The large barbarian man who had left the carriage behind the women stepped forward then, placing a gold sovereign in his hand. The Highland Scot handed one to the footman standing by as well, and Harry watched as Charlie slipped the barbarian’s coin into his pocket without a blink.
Harry fingered his own sovereign, trying to remember the last time he had actually held money in his hand. He had an army of stewards and lawyers who dealt with his funds. If he needed something, he asked for it, and it was brought to him forthwith. Money was not something that figured heavily in the daily life of a duke. He raised the coin to the light and watched it gleam in the slanting sun. There was something about the gleam that pleased him. Harry suddenly wished he had earned it.
Before the Highlander could speak to tell him what the coin was for, the lovely woman dressed as a dowd came to his side. She spoke not to Harry, as anyone sane might have done, but addressed herself to the Scot. The two continued their conversation as if Harry were a deaf and blind mule who had simply wandered into the yard.
“Robbie, you can’t tip the duchess’s household,” the pretty woman said.
“Why not?” the Scot asked.
“It simply isn’t done.”
“Yes, it is,” the barbarian insisted. “I just did it.”
Harry stood in silence, listening to their conversation, staring beyond them to the house, where the little blonde had gone. He felt a bizarre and almost overwhelming desire to present himself at tea, and to eat scones among these people who clearly had no idea who he was.
The Scot and his lady bantered on, as if Harry was not even there.
“The duchess pays her own people. It is not for us to pay them twice,” the lovely woman said.
“Northumberland is close enough to the border for these people to know the value of a pound,” the Scot answered her. “If a man, even a Lowlander, is given a piece of gold, he takes it and says thank you.”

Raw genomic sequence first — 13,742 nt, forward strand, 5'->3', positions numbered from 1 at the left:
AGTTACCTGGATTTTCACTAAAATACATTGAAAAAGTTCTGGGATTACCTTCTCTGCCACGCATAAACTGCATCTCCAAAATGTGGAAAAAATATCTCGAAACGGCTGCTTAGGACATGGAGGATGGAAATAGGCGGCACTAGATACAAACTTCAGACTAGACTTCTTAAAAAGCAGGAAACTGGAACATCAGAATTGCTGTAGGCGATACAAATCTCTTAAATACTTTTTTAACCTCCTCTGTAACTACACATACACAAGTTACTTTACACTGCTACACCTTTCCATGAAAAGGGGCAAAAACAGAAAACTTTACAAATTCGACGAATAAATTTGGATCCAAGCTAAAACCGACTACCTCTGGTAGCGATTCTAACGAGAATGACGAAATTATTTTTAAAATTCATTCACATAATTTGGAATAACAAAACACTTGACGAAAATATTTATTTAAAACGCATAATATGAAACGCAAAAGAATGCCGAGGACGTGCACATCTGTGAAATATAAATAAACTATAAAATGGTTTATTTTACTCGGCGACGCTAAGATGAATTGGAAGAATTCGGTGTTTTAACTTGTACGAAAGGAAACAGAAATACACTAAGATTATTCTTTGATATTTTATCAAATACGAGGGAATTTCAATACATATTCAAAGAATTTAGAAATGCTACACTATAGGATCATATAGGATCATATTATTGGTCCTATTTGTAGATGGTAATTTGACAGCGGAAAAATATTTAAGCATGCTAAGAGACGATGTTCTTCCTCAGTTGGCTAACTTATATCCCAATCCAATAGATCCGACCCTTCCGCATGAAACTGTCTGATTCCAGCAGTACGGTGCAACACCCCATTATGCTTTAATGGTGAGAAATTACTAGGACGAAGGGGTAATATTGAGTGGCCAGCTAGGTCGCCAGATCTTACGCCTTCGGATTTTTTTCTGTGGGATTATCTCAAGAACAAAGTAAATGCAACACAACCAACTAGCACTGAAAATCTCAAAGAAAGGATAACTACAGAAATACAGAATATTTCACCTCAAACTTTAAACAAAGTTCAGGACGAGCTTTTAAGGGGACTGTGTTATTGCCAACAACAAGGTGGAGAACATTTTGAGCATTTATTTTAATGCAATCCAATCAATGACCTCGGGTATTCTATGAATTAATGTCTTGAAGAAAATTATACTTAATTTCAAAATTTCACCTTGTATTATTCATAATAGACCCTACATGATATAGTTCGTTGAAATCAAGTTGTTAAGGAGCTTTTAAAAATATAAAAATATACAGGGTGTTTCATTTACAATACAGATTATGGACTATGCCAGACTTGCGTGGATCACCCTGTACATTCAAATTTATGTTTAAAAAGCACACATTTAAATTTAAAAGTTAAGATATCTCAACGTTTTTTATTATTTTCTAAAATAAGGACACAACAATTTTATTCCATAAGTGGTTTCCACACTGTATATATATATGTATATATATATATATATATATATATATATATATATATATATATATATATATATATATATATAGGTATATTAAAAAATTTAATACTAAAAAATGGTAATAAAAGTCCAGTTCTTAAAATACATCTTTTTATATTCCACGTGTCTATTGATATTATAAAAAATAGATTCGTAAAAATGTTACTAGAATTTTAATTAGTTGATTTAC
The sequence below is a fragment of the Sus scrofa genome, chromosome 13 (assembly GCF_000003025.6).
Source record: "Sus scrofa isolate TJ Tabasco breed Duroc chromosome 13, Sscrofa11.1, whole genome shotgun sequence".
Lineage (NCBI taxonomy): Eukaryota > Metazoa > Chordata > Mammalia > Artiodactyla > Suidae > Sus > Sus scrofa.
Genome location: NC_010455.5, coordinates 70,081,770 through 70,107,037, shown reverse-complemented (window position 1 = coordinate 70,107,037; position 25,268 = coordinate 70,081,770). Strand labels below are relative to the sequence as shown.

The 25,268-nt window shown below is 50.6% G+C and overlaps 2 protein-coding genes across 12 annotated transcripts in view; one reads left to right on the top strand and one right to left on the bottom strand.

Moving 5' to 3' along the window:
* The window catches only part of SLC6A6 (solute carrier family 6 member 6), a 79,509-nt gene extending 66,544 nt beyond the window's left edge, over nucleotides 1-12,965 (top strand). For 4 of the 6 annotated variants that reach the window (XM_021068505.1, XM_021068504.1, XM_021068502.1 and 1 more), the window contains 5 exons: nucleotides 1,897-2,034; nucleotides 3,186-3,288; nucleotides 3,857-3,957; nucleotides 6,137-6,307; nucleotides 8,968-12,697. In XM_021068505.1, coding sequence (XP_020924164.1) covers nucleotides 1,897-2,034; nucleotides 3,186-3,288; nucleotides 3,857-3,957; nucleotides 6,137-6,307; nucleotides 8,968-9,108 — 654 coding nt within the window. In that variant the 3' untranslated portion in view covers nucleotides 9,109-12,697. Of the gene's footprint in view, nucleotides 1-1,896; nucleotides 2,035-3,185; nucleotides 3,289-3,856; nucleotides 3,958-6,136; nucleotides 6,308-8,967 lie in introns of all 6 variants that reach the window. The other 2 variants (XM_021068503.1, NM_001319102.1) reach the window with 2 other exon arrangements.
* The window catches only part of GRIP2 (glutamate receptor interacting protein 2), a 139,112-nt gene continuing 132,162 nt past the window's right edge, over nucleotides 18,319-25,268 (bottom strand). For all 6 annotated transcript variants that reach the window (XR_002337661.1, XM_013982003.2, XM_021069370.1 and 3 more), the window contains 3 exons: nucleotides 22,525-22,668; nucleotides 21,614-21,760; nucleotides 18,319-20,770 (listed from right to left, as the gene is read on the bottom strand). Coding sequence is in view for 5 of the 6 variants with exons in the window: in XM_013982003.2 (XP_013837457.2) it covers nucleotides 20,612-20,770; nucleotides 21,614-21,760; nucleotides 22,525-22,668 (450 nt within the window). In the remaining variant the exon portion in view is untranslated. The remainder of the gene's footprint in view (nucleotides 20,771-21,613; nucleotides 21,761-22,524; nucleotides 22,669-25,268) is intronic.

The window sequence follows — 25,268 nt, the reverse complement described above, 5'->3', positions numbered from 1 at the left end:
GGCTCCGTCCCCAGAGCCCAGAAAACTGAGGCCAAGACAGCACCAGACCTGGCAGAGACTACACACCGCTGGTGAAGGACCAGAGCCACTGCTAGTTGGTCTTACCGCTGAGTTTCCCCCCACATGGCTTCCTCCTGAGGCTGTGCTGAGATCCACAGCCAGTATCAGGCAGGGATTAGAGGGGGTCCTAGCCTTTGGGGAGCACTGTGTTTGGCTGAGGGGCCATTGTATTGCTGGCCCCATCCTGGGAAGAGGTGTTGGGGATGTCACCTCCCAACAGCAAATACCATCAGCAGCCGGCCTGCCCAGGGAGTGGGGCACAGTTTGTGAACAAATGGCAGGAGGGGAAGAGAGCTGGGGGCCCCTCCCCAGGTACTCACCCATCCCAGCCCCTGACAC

The barbarian turned to Harry expectantly. Harry swallowed a smile, for dukes did not smile in company, even among those who did not realize that they were addressing a duke. He pocketed the sovereign.
“Thank you,” Harry said at last, fingering the coin in his waistcoat pocket. He remembered the semblance of his manners and bowed once to the lady before he walked away.
He did not bother with the stables, but went straight to the garden, hoping that some time with his roses might chase the sight of the little blonde from his mind, but it only reminded him of the scent of flowers on her skin. He had taken in a bit of it when she had stood close and handed him her bag.
He pushed the girl from his mind, but her scent would not leave him. His mother might have gathered a house party to marry him off. He might, God help him, have to marry one of the ladies on offer. But the party did not start for three more days. He had three more days to live his life in peace and bucolic harmony. He was not going to let even one moment of those three days of peace go to waste, for they might be the only peace he ever had again.
Harry took up the shovel Martin had left for him and went at the bush that needed transplanting along the eastern wall. He got his hands in good solid earth, but still he could smell blooms warmed not by sun but by skin, and he could see the little blonde standing before him, her leather satchel in her hand.
Ever since Christy English picked up a fake sword in stage combat class at the age of fourteen, she has lived vicariously through the sword-wielding women of her imagination. A banker by day and a writer by night, she loves to eat chocolate, drink too many soft drinks, and walk the mountain trails of her home in North Carolina.